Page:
Engines operating in hazardous environments require certification for their specific environment. For example, hazardous environment applications may be categorized as Group II zone 2 or class 1 division 2. Hazardous environment applications typically require a redundant engine shutdown system in addition to the standard engine shutdown system that is available on most, if not all, commercially available electronically controlled engines. For example, standard EN 1834-1 “Reciprocating internal combustion engines—Safety requirements for design and construction of engines for use in potentially explosive atmospheres—Part 1: Group II engines for use in flammable gas and vapor atmospheres” and the ATEX directive require a redundant engine shutdown system. To meet this standard it has been proposed to use the engine controller as a shut down system, however, this approach does not meet all requirements for an engine shutdown system under the standard.

The above problems are addressed by Applicants' invention as summarized below.

SUMMARY OF THE INVENTION

According to one aspect of the present invention, an engine control system and engine are provided in combination that has at least one engine or electronic control module for controlling engine operation in normal operating conditions. The engine control module (ECM) includes calibrations for engine control and also has a primary shutdown system programmed to shut down the engine if one or more of a plurality of engine operating parameters deviate from an acceptable level. At least one redundant electronic control module (RECM) is programmed to shut down the engine if one or more of the plurality of engine operation parameters deviates from an acceptable level.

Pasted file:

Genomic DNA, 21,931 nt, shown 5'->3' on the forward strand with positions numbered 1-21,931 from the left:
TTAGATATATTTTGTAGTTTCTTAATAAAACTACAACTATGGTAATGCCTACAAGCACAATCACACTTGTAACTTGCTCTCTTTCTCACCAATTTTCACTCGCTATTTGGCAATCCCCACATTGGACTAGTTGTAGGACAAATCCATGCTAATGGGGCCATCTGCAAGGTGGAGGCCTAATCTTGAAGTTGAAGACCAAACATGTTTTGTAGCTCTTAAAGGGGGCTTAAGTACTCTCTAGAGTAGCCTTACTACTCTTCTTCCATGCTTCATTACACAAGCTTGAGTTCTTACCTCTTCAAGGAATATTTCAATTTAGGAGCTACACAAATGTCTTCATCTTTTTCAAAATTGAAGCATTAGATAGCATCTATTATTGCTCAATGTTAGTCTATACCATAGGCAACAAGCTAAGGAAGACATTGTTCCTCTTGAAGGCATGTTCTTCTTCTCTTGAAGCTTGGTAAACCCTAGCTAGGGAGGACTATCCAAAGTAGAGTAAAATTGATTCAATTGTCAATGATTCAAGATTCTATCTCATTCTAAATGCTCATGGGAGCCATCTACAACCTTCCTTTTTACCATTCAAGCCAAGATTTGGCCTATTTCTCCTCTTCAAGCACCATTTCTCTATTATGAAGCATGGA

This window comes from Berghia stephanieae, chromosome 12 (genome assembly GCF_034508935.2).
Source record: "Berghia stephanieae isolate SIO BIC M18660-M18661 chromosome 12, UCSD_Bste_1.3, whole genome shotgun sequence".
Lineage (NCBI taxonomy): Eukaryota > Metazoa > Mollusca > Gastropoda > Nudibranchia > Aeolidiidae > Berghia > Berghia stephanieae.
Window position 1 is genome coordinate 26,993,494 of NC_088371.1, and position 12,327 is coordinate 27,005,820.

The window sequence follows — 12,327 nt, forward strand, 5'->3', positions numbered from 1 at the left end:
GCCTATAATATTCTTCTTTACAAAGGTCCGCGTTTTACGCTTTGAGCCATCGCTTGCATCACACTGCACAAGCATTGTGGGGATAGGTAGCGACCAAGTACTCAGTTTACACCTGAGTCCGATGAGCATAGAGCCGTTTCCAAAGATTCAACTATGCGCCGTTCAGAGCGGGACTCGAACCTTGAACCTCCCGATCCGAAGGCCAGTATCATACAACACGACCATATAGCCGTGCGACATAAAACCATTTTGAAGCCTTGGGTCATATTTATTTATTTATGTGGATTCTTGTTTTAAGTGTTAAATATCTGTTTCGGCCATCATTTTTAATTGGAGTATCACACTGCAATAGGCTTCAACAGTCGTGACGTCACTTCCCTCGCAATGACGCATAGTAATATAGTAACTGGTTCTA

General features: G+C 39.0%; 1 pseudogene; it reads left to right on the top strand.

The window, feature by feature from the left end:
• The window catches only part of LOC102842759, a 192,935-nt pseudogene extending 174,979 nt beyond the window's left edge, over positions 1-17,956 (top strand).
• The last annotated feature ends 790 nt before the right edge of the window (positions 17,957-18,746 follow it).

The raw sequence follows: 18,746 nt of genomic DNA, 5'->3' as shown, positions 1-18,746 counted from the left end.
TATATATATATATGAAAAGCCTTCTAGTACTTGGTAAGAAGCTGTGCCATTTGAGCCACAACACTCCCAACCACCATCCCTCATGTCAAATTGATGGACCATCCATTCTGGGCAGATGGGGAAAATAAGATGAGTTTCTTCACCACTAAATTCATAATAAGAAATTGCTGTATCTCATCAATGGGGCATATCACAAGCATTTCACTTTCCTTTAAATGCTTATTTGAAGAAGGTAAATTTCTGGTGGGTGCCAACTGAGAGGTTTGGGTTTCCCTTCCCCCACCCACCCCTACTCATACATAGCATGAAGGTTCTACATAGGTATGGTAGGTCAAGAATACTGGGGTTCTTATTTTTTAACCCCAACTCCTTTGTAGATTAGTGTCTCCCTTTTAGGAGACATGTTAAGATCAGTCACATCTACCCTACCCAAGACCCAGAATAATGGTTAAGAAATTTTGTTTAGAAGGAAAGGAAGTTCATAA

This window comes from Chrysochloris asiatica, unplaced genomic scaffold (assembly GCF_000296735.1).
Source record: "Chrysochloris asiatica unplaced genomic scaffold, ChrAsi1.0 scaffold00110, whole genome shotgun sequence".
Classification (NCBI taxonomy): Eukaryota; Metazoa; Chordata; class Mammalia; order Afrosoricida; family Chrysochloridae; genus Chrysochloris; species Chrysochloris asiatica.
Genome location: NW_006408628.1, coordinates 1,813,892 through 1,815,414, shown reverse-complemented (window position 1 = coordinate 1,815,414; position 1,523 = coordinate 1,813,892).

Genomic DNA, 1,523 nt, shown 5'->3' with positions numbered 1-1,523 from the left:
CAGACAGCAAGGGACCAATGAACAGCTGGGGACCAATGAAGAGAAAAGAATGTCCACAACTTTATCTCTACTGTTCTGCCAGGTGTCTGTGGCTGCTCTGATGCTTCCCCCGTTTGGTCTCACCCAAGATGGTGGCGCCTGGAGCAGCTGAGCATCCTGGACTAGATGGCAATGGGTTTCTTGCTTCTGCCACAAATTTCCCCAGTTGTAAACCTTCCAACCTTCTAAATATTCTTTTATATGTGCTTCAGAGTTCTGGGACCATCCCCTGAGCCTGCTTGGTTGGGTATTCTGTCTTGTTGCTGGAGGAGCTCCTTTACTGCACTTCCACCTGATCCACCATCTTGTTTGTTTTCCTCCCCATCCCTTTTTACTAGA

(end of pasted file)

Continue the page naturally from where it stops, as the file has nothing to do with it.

According to another aspect of the invention, the engine control module and shutdown system electronic control module are structurally identical but programmed differently. The ECM provides full engine control functions including the software for engine shutdown. The RECM is structurally identical to the ECM but is programmed differently so that the engine module provides full engine control functions including software for engine shutdown while the shutdown system module only includes software to provide engine shutdown. Alternatively, the ECM and RECM may both be programmed to provide full engine control functions including software for engine shutdown so that the RECM can be used in place of the ECM.

According to other aspects of the invention, the ECM and RECM may monitor a wide variety of sensors or other indicators to determine if a sensor or indicator indicates that the engine parameter is above a threshold level. Examples of sensors that are directly related to the engine operation that may be monitored include engine coolant temperature sensors, oil temperature sensors, exhaust temperature sensors, oil pressure sensors, turbo-charger compressor outlet temperature sensor, coolant level monitor, engine oil level monitor, engine RPM tachometer, inter-cooler temperature, and engine vibration sensors. The control system may also monitor sensors that are not associated with the engine. Examples of external sensors include environmental gas detection sensors for sensing the presence of potentially dangerous gasses in the air around the engine and transmission temperature monitors.

The ECM or RECM may shut down the engine in various ways including shutting off fuel supply, air supply, or electronic control signals. Either system may also be used to trigger an external shutdown system such as a Halon injection system or an air shut off valve. If sensors indicate a deviation from the acceptable level and the ECM fails to shut down the engine, the RECM may activate an alarm or send a shutdown command to the engine electronic control module by means of a digital communication link.